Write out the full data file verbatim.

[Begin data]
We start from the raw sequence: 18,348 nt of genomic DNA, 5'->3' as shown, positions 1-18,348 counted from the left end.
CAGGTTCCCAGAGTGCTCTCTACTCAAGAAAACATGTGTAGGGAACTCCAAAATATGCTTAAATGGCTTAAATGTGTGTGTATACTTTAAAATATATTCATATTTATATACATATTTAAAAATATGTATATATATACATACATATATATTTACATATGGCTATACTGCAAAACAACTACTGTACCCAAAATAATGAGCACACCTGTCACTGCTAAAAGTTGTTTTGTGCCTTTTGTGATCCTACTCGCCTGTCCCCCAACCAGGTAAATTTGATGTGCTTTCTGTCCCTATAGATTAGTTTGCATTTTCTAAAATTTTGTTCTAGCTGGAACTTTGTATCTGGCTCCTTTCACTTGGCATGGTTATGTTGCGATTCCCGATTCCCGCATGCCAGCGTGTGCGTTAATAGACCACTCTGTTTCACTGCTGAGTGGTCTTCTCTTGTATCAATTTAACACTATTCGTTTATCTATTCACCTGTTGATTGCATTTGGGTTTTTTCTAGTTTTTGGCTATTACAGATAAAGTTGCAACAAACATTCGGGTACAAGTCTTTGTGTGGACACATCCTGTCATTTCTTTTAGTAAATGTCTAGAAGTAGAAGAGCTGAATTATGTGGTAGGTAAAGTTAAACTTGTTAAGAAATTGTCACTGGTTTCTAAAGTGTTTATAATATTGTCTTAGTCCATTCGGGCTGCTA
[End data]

We start from the raw sequence: 18,348 nt of genomic DNA, 5'->3' as shown, positions 1-18,348 counted from the left end.
CAGGTTCCCAGAGTGCTCTCTACTCAAGAAAACATGTGTAGGGAACTCCAAAATATGCTTAAATGGCTTAAATGTGTGTGTATACTTTAAAATATATTCATATTTATATACATATTTAAAAATATGTATATATATACATACATATATATTTACATATGGCTATACTGCAAAACAACTACTGTACCCAAAATAATGAGCACACCTGTCACTGCTAAAAGTTGTTTTGTGCCTTTTGTGATCCTACTCGCCTGTCCCCCAACCAGGTAAATTTGATGTGCTTTCTGTCCCTATAGATTAGTTTGCATTTTCTAAAATTTTGTTCTAGCTGGAACTTTGTATCTGGCTCCTTTCACTTGGCATGGTTATGTTGCGATTCCCGATTCCCGCATGCCAGCGTGTGCGTTAATAGACCACTCTGTTTCACTGCTGAGTGGTCTTCTCTTGTATCAATTTAACACTATTCGTTTATCTATTCACCTGTTGATTGCATTTGGGTTTTTTCTAGTTTTTGGCTATTACAGATAAAGTTGCAACAAACATTCGGGTACAAGTCTTTGTGTGGACACATCCTGTCATTTCTTTTAGTAAATGTCTAGAAGTAGAAGAGCTGAATTATGTGGTAGGTAAAGTTAAACTTGTTAAGAAATTGTCACTGGTTTCTAAAGTGTTTATAATATTGTCTTAGTCCATTCGGGCTGCTA